## Overview

Instructor | Dr. Armin Straub
ILB 313 straub@southalabama.edu (251) 460-7262 (please use e-mail whenever possible) |

Office hours | MW, 9:05-1:15pm, or by appointment |

Lecture | MWF, 1:25-2:15pm, in ILB 465. |

Midterm exams | The tentative dates for our two midterm exams are:
Wednesday, February 22 Wednesday, April 5 |

Final exam | Wednesday, May 3 — 1:00-3:00pm |

Text |
Introduction to Cryptography with Coding Theory
by Wade Trappe and Lawrence C. Washington (Prentice Hall, 2nd Ed., 2006) |

Online grades | USAonline |

Syllabus | syllabus.pdf |

## Lecture sketches and homework

To help you study for this class, I am posting **lecture sketches**. These are not a substitute for your personal lecture notes or coming to class (for instance, lots of details and motivation are not included in the sketches). I hope that they are useful to you for revisiting the material and for preparing for exams.

After most classes, **homework** is assigned and posted below. This homework will not be collected; instead, it helps you prepare for the quizzes (which will usually be similar to the assigned homework) and our exams.

Date | Sketch | Homework |
---|---|---|

01/09 | lecture01.pdf | finish Example 6 and do Example 7; also review any topic discussed today which you don't recall fully |

01/11 | lecture02.pdf | do Examples 9 and 10; also check out Example 13 as a bonus challenge
send me an email before Friday if you can crack the message |

01/13 | lecture03.pdf | do Examples 16, 19 and 22; also check out Example 23 as a bonus challenge
send me an email before Wednesday if you crack the code |

01/18 | lecture04.pdf | do Examples 29, 31 and 32; also check out Example 30 as a bonus challenge
send me an email before Friday if you can solve the bonus |

01/20 | lecture05.pdf | do Example 42; prepare for Wednesday quiz
the quiz will have three problems: inverting modulo n (generalized Euclidean algorithm), computing powers modulo n (Euler's theorem, followed by binary exponentiation), expressing numbers in different bases |

01/23 | lecture06.pdf | review basic number theory for quiz; also check out Example 43 as a bonus challenge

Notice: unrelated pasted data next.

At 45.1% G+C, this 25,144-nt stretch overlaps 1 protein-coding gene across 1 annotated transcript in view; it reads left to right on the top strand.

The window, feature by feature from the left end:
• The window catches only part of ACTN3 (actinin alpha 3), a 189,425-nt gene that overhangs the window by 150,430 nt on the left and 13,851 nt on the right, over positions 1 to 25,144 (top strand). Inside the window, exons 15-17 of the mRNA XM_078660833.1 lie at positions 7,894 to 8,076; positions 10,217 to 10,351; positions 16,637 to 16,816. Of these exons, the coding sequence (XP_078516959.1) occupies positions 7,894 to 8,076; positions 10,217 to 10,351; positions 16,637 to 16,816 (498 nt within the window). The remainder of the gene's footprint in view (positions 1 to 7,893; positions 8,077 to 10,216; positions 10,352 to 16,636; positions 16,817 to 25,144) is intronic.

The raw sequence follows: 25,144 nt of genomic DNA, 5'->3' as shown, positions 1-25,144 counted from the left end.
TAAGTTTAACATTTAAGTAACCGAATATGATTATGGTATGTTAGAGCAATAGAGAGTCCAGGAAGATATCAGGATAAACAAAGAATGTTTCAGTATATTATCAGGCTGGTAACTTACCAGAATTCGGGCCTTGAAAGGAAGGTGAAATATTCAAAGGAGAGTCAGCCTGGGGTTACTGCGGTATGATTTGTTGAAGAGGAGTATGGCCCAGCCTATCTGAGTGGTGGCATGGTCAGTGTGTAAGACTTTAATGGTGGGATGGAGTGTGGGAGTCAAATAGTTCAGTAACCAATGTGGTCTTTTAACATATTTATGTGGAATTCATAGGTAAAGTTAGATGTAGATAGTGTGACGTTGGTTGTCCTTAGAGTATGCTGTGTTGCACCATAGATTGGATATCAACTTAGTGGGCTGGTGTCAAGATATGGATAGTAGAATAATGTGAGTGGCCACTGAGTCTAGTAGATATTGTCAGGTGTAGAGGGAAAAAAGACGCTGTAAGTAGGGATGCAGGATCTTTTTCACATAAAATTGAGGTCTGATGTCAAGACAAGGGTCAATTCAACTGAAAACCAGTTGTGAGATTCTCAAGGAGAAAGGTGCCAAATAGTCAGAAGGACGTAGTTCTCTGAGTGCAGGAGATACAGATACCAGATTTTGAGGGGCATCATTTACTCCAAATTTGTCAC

send me an email before next Monday if you can solve the bonus |

01/25 | lecture07.pdf | do Example 55; also check out Example 54 as a bonus challenge
send me an email before next Monday if you can solve the bonus |

01/27 | lecture08.pdf | do Examples 58, 59 and 60 |

01/30 | lecture09.pdf | do Examples 62 and 64 |

02/01 | lecture10.pdf | do Example 69; prepare for Friday quiz
The quiz will be similar to Example 64 (probably using 4 instead of 3 bits). |

02/03 | lecture11.pdf | check out Example 72 as a bonus challenge
send me an email before next Wednesday if you can solve the bonus |

02/06 | lecture12.pdf | do Examples 79 and 80; check out Example 76 as a bonus challenge
send me an email before next Wednesday if you can solve the bonus |

02/08 | lecture13.pdf | do Examples 86, 88 and 89
We will have a quiz on Monday covering the Chinese remainder theorem. More details Friday. |

02/10 | lecture14.pdf | do Example 91; finish Example 96
The quiz on Monday will be similar to Examples 80,86,89. |

02/13 | lecture15.pdf | do Example 99; finish Example 98; think about Example 100; review quiz |

02/15 | lecture16.pdf | do Examples 102 and 103; start preparing for our first midterm exam next Wednesday:
midterm01-practice-lecture.pdf (these are problems we discussed in class) |

02/17 | lecture17.pdf | do Example 108; continue preparing for the midterm:
midterm01-practice.pdf, midterm01-practice-solution.pdf |

02/20 | review | get ready for the midterm! |

02/24 | lecture18.pdf | review the midterm (solutions posted below); check out Example 114 as a bonus challenge
send me an email before next Friday if you can solve the bonus |

02/27 | lecture19.pdf | finish Example 117; check out Example 116 as a bonus challenge; enjoy Mardi Gras!
send me an email before next week Wednesday if you can solve the bonus |

03/01 | lecture20.pdf | read through Chapter 4.4 of our book to check out all details of DES |

03/03 | lecture21.pdf | do Examples 122 and 126 |

03/06 | lecture22.pdf | think about a project and let me know your choice! |